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Mammals Thrive in Chernobyl Exclusion Zone

Mammals Thrive in Chernobyl Exclusion Zone

The Chernobyl disaster happened almost thirty years ago, a catastrophic event in the Ukraine that would become known as the worst nuclear accident in history. Around the site is an ...

New Speedy Movements Seen in Carnivorous Plant

New Speedy Movements Seen in Carnivorous Plant

Biologists from the University of Bristol have discovered that a particular species of carnivorous plant needs its own category after observing the plant using movements never befo ...

Discovery of Mammals that Survived Dinosaur Extinction

Discovery of Mammals that Survived Dinosaur Extinction

When we think of dinosaurs, we often conjure up images of these huge beasts, bigger than houses, strong and capable of withstanding anything - except for an extinction-causing aste ...

Eight Times More Trees Than Previously Estimated

Eight Times More Trees Than Previously Estimated

A new assessment from Yale University, published in Nature, has found that there could be almost eight times more trees in the world than previously estimated in 2008. Led by Dr Th ...

Fossil Shows Snakes Evolved From Having Four Legs!

Fossil Shows Snakes Evolved From Having Four Legs!

Did snakes evolve on land or from marine reptiles? This is a hotly debated topic, and one that might finally have a definitive answer. In the past, several fossils have been found ...

Are Music Preferences and Thinking Styles Linked?

Are Music Preferences and Thinking Styles Linked?

According to research published in PLoS One by a team at the University of Cambridge, a person's taste in music might offer insight into the way they think. The study was working o ...

All Wishes Come True for Boy Born Without Ears

All Wishes Come True for Boy Born Without Ears

It's not very common, but some babies are born with only one ear because of a condition called microtia, or bilateral microtia when it affects both ears. In the UK, microtia affect ...

43 Dinosaur Eggs Discovered in China

The Cretaceous period was a great time for the dinosaurs. 89 million years ago, the climate was hotter than it is now, and, unsurprisingly, dinosaurs dominated the planet. In what we now know as Asia, huge “duck-billed” dinosaurs were particularly common, as evidenced by a large collection of dinosaur eggs in China. This isn’t just any collection of eggs, though, this is the largest collection of dinosaur e ...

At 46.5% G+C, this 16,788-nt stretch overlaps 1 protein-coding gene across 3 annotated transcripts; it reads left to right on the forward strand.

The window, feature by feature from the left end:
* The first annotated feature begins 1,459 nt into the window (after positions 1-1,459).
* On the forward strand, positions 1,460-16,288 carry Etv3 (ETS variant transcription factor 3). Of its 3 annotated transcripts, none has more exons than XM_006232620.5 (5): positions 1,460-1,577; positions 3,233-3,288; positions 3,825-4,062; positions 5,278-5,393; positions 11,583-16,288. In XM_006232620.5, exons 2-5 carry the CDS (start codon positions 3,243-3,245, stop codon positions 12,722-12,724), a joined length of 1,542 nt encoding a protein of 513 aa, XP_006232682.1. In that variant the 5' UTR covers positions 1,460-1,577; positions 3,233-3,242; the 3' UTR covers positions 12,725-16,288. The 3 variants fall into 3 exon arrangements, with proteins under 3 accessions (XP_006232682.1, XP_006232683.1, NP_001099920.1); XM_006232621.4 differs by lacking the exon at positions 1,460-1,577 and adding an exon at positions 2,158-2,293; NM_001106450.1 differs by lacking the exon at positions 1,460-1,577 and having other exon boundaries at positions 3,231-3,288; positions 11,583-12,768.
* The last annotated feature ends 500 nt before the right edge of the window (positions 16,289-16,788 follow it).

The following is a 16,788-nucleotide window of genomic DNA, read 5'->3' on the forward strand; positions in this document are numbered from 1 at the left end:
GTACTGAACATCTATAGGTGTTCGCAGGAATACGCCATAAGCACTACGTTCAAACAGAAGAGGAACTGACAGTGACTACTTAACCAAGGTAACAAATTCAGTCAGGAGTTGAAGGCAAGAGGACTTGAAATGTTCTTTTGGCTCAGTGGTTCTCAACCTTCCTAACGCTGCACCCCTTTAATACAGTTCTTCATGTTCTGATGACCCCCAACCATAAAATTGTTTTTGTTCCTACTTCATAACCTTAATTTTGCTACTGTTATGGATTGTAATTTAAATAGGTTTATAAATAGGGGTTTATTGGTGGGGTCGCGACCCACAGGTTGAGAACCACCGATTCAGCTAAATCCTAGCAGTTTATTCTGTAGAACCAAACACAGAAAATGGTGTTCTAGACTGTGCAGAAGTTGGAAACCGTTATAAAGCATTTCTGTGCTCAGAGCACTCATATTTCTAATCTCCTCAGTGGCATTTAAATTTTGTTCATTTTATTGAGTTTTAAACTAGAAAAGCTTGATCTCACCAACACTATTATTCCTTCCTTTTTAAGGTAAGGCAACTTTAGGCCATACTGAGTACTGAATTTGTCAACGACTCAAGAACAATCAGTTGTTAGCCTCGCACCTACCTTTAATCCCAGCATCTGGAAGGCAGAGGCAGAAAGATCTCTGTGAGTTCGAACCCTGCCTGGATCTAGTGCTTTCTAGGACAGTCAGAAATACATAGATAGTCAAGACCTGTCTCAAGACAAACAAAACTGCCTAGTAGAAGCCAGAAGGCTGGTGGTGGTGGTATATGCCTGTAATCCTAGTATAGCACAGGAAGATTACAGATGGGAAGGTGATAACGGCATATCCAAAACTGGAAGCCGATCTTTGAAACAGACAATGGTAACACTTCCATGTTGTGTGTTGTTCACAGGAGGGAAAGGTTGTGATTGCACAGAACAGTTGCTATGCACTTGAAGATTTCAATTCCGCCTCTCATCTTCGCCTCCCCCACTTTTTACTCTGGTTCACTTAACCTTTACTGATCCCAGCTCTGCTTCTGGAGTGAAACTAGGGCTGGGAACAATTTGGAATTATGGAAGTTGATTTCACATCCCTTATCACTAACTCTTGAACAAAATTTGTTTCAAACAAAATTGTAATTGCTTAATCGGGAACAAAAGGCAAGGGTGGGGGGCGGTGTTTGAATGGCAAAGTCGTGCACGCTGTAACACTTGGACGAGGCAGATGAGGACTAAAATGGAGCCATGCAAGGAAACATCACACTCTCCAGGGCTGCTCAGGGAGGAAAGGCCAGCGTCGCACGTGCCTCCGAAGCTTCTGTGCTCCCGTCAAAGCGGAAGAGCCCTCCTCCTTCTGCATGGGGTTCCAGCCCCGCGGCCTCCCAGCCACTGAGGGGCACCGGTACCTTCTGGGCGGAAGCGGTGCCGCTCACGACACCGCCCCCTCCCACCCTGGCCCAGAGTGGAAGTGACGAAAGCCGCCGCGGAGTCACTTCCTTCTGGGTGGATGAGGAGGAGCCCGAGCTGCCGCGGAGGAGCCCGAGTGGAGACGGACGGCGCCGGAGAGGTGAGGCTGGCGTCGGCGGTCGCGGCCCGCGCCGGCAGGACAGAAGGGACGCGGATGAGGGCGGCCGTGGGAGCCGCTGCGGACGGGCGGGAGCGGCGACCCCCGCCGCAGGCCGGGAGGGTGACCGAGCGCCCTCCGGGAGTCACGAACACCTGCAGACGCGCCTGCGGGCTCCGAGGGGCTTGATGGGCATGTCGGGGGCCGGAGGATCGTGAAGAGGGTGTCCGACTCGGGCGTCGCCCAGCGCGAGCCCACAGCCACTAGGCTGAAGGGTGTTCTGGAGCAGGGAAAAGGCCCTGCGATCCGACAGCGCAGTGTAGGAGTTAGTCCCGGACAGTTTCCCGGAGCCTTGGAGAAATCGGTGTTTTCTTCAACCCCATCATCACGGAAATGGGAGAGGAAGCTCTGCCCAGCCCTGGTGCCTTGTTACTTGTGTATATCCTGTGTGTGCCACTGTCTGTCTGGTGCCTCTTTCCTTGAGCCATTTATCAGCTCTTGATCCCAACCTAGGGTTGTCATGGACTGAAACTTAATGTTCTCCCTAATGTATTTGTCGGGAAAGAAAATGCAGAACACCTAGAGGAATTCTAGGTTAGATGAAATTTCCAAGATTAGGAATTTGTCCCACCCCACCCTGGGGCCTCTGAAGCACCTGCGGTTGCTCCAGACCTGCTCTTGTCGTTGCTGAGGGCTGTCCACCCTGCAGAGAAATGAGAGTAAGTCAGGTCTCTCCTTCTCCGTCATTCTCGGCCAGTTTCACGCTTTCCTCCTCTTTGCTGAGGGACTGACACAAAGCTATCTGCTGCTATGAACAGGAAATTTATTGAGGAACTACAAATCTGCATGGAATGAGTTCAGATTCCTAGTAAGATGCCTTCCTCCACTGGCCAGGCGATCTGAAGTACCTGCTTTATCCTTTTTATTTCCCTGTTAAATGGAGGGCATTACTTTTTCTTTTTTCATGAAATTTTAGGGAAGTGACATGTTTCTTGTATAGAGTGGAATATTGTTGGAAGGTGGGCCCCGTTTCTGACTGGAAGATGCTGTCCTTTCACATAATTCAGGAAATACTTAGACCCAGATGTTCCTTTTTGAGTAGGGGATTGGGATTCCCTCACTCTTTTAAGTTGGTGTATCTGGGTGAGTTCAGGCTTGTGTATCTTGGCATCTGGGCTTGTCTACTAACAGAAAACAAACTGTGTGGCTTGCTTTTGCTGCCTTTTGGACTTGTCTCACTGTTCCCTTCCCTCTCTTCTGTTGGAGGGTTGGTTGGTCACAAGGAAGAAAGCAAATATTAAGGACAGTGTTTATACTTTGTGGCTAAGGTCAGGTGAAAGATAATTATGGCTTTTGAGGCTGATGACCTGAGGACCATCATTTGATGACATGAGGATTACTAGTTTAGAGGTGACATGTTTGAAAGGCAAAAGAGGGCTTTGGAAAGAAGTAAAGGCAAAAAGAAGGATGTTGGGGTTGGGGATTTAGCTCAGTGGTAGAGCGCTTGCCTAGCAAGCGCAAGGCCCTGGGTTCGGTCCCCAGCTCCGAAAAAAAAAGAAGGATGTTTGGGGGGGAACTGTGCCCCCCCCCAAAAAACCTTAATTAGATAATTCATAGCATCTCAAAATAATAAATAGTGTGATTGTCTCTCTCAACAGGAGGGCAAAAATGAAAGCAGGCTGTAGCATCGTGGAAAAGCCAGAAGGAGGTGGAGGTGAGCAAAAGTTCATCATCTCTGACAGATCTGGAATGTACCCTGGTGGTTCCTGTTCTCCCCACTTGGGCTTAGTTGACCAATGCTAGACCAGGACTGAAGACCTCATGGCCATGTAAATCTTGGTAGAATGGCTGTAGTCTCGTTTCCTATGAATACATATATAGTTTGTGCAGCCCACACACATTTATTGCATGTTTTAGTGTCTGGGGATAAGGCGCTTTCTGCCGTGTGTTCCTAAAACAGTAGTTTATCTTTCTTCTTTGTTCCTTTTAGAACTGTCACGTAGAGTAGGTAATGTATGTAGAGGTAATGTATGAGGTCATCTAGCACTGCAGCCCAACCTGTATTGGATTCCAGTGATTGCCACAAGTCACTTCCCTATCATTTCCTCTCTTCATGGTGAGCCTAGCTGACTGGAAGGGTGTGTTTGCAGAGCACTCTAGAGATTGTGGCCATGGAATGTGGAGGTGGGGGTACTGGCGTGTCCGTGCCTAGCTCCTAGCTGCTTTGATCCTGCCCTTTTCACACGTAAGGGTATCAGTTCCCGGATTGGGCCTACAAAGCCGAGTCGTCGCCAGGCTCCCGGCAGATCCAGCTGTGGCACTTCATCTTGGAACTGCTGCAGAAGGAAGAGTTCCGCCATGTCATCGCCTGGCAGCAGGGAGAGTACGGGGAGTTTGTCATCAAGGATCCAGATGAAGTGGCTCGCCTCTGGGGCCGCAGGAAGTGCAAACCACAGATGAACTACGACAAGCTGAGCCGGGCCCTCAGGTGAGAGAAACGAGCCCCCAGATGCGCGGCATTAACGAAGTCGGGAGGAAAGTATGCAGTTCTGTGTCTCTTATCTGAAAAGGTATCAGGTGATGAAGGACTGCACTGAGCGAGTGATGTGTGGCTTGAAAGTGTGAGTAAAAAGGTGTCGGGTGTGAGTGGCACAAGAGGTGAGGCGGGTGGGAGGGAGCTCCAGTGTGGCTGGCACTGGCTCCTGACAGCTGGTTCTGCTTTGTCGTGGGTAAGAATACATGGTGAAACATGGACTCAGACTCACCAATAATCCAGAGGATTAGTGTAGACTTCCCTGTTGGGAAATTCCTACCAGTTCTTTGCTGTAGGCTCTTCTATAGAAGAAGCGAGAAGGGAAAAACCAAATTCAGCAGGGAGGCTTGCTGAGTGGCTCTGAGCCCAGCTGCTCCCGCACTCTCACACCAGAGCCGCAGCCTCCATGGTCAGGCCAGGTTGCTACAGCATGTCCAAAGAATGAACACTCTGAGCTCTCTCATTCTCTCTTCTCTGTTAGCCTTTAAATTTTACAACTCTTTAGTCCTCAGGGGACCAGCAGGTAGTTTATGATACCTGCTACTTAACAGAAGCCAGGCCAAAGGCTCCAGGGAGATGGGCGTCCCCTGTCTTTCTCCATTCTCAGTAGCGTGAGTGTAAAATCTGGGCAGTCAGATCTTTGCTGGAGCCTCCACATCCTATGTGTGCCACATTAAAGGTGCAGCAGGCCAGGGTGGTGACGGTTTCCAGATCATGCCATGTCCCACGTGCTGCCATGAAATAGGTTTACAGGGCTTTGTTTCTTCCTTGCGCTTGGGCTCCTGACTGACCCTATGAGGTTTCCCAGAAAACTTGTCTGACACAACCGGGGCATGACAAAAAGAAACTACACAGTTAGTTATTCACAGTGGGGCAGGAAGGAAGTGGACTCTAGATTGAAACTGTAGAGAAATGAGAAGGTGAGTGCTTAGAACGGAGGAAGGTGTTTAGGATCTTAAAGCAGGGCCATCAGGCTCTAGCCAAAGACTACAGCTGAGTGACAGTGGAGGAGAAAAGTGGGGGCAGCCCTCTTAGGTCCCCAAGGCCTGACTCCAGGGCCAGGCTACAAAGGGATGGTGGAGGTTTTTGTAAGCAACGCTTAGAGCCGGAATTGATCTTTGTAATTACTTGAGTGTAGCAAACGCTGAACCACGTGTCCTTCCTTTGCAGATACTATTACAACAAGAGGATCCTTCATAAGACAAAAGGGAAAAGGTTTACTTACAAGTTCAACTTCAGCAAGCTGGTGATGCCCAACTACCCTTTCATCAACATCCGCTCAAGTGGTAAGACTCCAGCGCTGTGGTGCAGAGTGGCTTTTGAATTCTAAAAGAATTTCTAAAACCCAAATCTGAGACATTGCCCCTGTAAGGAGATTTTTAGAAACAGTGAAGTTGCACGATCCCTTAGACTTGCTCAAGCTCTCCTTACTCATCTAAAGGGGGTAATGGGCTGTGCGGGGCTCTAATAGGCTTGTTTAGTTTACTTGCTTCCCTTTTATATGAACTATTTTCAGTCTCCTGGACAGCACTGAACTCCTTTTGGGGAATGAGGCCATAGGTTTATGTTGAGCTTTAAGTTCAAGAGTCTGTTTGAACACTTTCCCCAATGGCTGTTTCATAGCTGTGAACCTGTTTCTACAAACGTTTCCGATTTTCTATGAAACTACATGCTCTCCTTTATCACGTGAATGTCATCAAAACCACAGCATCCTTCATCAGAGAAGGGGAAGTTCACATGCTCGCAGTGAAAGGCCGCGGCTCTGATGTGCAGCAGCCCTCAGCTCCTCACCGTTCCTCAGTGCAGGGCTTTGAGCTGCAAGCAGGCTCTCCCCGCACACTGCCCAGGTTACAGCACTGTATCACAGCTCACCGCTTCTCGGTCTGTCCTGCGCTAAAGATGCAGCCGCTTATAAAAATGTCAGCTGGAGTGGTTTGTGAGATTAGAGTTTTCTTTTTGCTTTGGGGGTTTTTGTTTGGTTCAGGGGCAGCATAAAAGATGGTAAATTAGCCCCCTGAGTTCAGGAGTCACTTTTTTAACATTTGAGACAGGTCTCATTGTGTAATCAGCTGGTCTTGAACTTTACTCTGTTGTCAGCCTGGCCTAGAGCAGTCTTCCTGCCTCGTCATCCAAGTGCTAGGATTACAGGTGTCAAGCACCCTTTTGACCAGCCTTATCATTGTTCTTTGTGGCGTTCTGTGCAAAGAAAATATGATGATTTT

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Inbreeding Helps Gorillas Survive

Nearly everything we head about inbreeding leads us to believe that it is harmful to genetics. And we'd be right. It's when offspring are produced from the mating of individuals that are closely related, and can lead to genetic weaknesses and defects. But when a population shrinks to the brink of extinction, there isn't much choice in a mate, and so inbreeding occurs. One example of this is the mountain gor ...

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Bendy Battery, Speedy Charge!

A team of US scientists have built a prototype of what could become the first viable aluminium battery to hit the commercial market. But that's not all - this battery is cheap, safe, flexible, and only takes a minute to charge! Unlike conventional batteries that sit in a hard casing, the electrodes (cathode and anode) sit in a soft pouch, which is filled with a liquid salt solution. Also unlike conventional ...

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Spring is Here: Volunteers Help Horseshoe Crabs